“What is your moral obligation to try to stop it and what about fragging?” Alexander asked.
Fragging is a Vietnam-era term for when soldiers kill their own commanders. “Was that a consideration at that moment?” he asked Haeberle, considering that he was the only one photographing what was happening.
Haeberle describes the moment that he and Jay Roberts, a reporter from the same military office, landed at the “hot zone” via helicopter. They heard gunfire and immediately sensed that something was “off.”
“At that moment, I was trying to figure out what was happening,” Haeberle told the audience.
“Our choppers landed in a rice paddy and we heard a tremendous amount of firing but there was no out-going firing from the village toward us. The chopper pilot told us we were landing in a hot zone,” Haerbele explained.
“Once we stood up and started walking - some toward the village and some away from the village - I walked away from the village - but still, this rapid-firing was going on but nobody was shooting at us. I had no idea what was happening and I walked down the Highway 521 and I happened to glance over my left shoulder and saw a group of people huddled,” Haeberle said. They were civilians and three soldiers were guarding them. “I continued walking and all of a sudden I heard automatic fire and these people were getting up and trying to run and these soldiers were just shooting into them. We just couldn’t absorb all of this.”
“To get to the point about fragging,” Haeberle continued, “Say you’re the soldier and I take a picture of you doing the shooting, what’s going to happen to me? You’re not going to let me get out of there.”
“But you did that though,” Alexander said. “Obviously, they saw you taking photos.”
“They saw me taking photographs, but only one person that day said, ‘watch out, there’s a photographer.’” he said.
Alexander pressed Haeberle. “So, you leave the military and you basically sit on these things although you knew something bad went on, do you ever regret not immediately going to someone?”
“No, no, no, I don’t.” Haeberle was adamant. “There were officers above flying around (observing from helicopters). They knew what was going on. If there was going to be an investigation, let them come to us but we weren’t going to volunteer our information at the time.”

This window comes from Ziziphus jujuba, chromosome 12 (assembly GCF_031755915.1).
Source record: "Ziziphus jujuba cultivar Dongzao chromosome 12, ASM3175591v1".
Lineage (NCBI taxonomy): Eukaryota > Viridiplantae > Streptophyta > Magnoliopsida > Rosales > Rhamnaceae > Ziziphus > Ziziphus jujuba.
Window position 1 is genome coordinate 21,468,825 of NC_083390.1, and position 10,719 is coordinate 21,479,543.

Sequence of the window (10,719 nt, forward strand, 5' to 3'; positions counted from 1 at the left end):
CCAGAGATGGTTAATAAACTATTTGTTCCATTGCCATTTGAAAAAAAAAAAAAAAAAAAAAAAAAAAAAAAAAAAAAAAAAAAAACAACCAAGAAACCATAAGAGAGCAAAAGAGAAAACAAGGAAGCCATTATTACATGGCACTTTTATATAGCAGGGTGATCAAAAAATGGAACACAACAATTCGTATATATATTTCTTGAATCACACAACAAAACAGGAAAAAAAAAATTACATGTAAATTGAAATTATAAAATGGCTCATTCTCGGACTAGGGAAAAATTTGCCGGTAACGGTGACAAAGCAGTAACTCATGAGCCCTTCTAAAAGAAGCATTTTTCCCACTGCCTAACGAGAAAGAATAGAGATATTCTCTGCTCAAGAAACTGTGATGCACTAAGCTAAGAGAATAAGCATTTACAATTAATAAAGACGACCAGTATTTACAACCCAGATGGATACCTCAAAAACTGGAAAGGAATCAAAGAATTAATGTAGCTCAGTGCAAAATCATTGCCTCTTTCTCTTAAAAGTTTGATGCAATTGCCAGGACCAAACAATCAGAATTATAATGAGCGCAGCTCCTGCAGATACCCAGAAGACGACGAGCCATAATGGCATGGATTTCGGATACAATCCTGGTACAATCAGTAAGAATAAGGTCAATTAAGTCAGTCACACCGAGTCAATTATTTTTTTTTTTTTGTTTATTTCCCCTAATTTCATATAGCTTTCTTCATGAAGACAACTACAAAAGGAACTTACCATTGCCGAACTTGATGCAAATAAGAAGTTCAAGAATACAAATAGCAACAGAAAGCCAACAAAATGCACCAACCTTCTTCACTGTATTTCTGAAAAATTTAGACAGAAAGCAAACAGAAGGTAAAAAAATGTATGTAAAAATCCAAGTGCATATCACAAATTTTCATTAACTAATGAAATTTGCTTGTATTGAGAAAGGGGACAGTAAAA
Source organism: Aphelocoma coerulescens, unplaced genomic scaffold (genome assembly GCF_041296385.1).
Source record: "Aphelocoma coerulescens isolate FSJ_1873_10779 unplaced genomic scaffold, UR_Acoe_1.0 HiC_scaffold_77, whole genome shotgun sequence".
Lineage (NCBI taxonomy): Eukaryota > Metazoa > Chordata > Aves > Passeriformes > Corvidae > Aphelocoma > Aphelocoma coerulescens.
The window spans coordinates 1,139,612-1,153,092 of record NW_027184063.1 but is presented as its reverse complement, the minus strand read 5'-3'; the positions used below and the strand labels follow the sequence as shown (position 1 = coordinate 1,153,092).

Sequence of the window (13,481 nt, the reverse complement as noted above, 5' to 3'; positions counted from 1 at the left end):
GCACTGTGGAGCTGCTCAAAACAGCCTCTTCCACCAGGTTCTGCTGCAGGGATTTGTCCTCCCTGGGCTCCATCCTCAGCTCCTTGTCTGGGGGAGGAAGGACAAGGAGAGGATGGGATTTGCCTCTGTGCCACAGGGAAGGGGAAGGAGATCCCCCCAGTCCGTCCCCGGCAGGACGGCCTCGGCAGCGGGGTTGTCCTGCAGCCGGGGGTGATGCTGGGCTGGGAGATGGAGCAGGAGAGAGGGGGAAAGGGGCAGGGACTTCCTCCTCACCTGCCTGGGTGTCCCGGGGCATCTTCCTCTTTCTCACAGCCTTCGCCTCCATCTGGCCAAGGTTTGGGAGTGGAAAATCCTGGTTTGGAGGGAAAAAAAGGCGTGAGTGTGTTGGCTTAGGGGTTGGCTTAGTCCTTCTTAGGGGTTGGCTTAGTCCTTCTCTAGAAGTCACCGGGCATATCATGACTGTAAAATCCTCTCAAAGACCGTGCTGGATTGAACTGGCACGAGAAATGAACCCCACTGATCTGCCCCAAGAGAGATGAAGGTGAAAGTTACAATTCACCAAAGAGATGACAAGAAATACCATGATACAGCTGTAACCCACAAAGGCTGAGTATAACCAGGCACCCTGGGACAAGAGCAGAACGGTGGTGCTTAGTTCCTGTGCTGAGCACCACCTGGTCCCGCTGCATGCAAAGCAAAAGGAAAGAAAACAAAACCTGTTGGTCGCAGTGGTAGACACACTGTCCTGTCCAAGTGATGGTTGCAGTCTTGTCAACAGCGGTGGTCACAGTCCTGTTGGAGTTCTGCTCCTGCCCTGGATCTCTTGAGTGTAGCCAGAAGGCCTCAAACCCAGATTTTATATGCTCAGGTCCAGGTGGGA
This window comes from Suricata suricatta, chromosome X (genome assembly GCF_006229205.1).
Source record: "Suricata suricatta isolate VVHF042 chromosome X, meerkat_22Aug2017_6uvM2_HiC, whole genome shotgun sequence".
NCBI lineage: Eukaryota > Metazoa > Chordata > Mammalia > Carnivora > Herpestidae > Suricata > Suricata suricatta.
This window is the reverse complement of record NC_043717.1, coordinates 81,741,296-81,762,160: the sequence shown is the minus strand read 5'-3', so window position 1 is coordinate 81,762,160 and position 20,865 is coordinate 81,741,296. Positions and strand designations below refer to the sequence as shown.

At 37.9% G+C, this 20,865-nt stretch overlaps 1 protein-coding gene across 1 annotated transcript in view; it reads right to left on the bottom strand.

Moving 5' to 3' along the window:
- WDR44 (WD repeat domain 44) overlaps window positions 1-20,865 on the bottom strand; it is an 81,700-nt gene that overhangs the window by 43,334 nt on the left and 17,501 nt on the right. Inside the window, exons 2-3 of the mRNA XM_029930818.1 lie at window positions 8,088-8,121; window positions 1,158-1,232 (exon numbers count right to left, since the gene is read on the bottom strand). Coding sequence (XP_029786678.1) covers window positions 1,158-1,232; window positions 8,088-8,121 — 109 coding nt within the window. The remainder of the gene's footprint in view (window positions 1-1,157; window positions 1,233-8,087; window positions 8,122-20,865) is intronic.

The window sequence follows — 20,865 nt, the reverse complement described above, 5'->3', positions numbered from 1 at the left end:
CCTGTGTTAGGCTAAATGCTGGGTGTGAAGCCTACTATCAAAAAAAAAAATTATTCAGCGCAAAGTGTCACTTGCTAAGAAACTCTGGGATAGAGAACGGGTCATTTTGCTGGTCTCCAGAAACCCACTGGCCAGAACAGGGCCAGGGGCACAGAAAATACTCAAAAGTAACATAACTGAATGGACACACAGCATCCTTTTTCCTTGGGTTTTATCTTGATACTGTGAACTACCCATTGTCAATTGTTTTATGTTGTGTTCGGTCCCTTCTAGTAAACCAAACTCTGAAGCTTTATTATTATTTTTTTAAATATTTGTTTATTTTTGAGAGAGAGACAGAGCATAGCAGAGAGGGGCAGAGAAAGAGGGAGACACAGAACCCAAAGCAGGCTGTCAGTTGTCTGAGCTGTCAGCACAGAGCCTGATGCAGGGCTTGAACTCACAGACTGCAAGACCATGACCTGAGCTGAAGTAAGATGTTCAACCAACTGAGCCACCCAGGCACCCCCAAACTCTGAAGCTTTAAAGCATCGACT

“This was a question during the investigation,” Hersh recalled about his reporting. “And the answer a lot of the GI’s gave was ‘wait a second, I’m a GI, I see wrongdoing, I should report it to my superior? Except they’re the ones doing the killing, so who am I supposed to report to?’’’
“There’s not a chance in hell if he (Ron) would have done that then, he wouldn’t be here now,” Hersh said.
“War crimes are command failures,” Crane said. “This (Mỹ Lai) is not a default of how the military operates. The Armed Forces today will prosecute war crimes. The (Haeberle) pictures changed the tenor of the conflict,” Crane said.
“It’s surreal to me,” Crane said about the recent military pardons by President Trump. “The last time it happened was during Mỹ Lai. The Armed Forces are insulted by this. It’s a slap in the face of our military forces who are highly trained and highly educated.”
What happened to Haeberle’s Nikon F?
Haeberle did not pursue photography when he came home. “Those days are long gone,” he said on the phone Wednesday. Because of the massacre photographs, he was “too hot” and no one wanted to take a chance working with him.
But he’s into cycling and returned to Vietnam for the first time in 2000. He wanted to ride the backroads and discover more about the country. He visited Mỹ Lai but didn’t want to disclose his experiences. There is a museum and several road markers and monuments that pay tribute to those who were killed.
He told the audience on Tuesday that when he returns, he pays his respects to the victims. But on this day, he added, “...and I pay my respects to the true survivors.” Those who remain and remember.
In 2011, Haeberle got a message on Facebook from a German cinematographer who claimed to know the identity of the two children in a photograph who had survived the massacre. It was true. Haeberle met Duc Tran Van, who now lives in Germany, and gave him his Nikon F. His sister, Ha, still lives in Vietnam near the village of Mỹ Lai.